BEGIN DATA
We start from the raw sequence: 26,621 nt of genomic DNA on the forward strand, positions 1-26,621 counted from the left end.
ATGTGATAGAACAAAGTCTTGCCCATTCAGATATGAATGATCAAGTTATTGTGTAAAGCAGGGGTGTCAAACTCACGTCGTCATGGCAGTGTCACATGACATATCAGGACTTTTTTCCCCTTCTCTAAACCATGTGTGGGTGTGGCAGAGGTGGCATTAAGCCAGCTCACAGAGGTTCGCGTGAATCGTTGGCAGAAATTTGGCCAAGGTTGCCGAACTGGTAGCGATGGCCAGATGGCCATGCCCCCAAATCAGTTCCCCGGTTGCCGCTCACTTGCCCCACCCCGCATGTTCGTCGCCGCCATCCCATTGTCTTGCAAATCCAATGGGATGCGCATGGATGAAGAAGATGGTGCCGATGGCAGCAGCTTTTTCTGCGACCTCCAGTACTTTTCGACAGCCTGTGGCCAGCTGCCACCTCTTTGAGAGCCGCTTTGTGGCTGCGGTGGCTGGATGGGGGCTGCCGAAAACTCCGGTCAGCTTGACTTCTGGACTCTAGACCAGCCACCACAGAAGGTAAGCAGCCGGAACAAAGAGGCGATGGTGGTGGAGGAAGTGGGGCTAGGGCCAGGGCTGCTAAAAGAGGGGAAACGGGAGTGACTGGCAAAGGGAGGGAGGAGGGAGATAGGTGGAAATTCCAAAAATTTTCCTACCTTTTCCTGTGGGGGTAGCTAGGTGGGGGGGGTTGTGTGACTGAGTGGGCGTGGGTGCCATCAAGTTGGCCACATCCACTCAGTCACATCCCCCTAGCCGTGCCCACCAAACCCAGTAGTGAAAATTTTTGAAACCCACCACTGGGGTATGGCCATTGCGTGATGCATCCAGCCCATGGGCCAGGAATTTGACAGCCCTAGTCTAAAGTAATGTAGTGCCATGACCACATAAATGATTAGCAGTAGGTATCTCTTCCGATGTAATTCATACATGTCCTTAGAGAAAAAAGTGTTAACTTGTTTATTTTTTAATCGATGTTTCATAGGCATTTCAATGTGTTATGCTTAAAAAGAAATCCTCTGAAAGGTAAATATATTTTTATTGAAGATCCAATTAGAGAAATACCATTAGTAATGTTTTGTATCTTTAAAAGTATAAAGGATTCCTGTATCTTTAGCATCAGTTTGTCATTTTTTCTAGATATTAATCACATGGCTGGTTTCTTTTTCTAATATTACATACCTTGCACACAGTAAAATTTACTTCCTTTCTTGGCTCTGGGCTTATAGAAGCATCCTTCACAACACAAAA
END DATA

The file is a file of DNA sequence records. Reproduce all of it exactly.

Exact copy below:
We start from the raw sequence: 26,621 nt of genomic DNA on the forward strand, positions 1-26,621 counted from the left end.
ATGTGATAGAACAAAGTCTTGCCCATTCAGATATGAATGATCAAGTTATTGTGTAAAGCAGGGGTGTCAAACTCACGTCGTCATGGCAGTGTCACATGACATATCAGGACTTTTTTCCCCTTCTCTAAACCATGTGTGGGTGTGGCAGAGGTGGCATTAAGCCAGCTCACAGAGGTTCGCGTGAATCGTTGGCAGAAATTTGGCCAAGGTTGCCGAACTGGTAGCGATGGCCAGATGGCCATGCCCCCAAATCAGTTCCCCGGTTGCCGCTCACTTGCCCCACCCCGCATGTTCGTCGCCGCCATCCCATTGTCTTGCAAATCCAATGGGATGCGCATGGATGAAGAAGATGGTGCCGATGGCAGCAGCTTTTTCTGCGACCTCCAGTACTTTTCGACAGCCTGTGGCCAGCTGCCACCTCTTTGAGAGCCGCTTTGTGGCTGCGGTGGCTGGATGGGGGCTGCCGAAAACTCCGGTCAGCTTGACTTCTGGACTCTAGACCAGCCACCACAGAAGGTAAGCAGCCGGAACAAAGAGGCGATGGTGGTGGAGGAAGTGGGGCTAGGGCCAGGGCTGCTAAAAGAGGGGAAACGGGAGTGACTGGCAAAGGGAGGGAGGAGGGAGATAGGTGGAAATTCCAAAAATTTTCCTACCTTTTCCTGTGGGGGTAGCTAGGTGGGGGGGGTTGTGTGACTGAGTGGGCGTGGGTGCCATCAAGTTGGCCACATCCACTCAGTCACATCCCCCTAGCCGTGCCCACCAAACCCAGTAGTGAAAATTTTTGAAACCCACCACTGGGGTATGGCCATTGCGTGATGCATCCAGCCCATGGGCCAGGAATTTGACAGCCCTAGTCTAAAGTAATGTAGTGCCATGACCACATAAATGATTAGCAGTAGGTATCTCTTCCGATGTAATTCATACATGTCCTTAGAGAAAAAAGTGTTAACTTGTTTATTTTTTAATCGATGTTTCATAGGCATTTCAATGTGTTATGCTTAAAAAGAAATCCTCTGAAAGGTAAATATATTTTTATTGAAGATCCAATTAGAGAAATACCATTAGTAATGTTTTGTATCTTTAAAAGTATAAAGGATTCCTGTATCTTTAGCATCAGTTTGTCATTTTTTCTAGATATTAATCACATGGCTGGTTTCTTTTTCTAATATTACATACCTTGCACACAGTAAAATTTACTTCCTTTCTTGGCTCTGGGCTTATAGAAGCATCCTTCACAACACAAAA